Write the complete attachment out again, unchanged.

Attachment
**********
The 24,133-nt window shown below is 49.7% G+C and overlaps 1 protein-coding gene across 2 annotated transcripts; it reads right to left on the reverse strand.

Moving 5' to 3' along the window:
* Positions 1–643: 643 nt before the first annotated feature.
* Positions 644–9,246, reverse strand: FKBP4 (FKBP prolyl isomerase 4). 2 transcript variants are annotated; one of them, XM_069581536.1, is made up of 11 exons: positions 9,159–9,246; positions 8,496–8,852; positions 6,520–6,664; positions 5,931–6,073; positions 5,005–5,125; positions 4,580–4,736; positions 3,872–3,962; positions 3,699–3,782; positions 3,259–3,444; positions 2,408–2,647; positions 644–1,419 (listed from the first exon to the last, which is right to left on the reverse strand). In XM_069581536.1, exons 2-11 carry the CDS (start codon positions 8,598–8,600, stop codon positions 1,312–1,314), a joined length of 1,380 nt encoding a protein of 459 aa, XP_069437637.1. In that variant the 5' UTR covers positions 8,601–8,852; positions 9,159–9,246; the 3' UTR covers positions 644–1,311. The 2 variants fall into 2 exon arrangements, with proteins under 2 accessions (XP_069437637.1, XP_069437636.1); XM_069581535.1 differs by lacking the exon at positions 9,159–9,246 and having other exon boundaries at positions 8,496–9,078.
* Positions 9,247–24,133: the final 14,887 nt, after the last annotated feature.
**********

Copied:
The 24,133-nt window shown below is 49.7% G+C and overlaps 1 protein-coding gene across 2 annotated transcripts; it reads right to left on the reverse strand.

Moving 5' to 3' along the window:
* Positions 1–643: 643 nt before the first annotated feature.
* Positions 644–9,246, reverse strand: FKBP4 (FKBP prolyl isomerase 4). 2 transcript variants are annotated; one of them, XM_069581536.1, is made up of 11 exons: positions 9,159–9,246; positions 8,496–8,852; positions 6,520–6,664; positions 5,931–6,073; positions 5,005–5,125; positions 4,580–4,736; positions 3,872–3,962; positions 3,699–3,782; positions 3,259–3,444; positions 2,408–2,647; positions 644–1,419 (listed from the first exon to the last, which is right to left on the reverse strand). In XM_069581536.1, exons 2-11 carry the CDS (start codon positions 8,598–8,600, stop codon positions 1,312–1,314), a joined length of 1,380 nt encoding a protein of 459 aa, XP_069437637.1. In that variant the 5' UTR covers positions 8,601–8,852; positions 9,159–9,246; the 3' UTR covers positions 644–1,311. The 2 variants fall into 2 exon arrangements, with proteins under 2 accessions (XP_069437637.1, XP_069437636.1); XM_069581535.1 differs by lacking the exon at positions 9,159–9,246 and having other exon boundaries at positions 8,496–9,078.
* Positions 9,247–24,133: the final 14,887 nt, after the last annotated feature.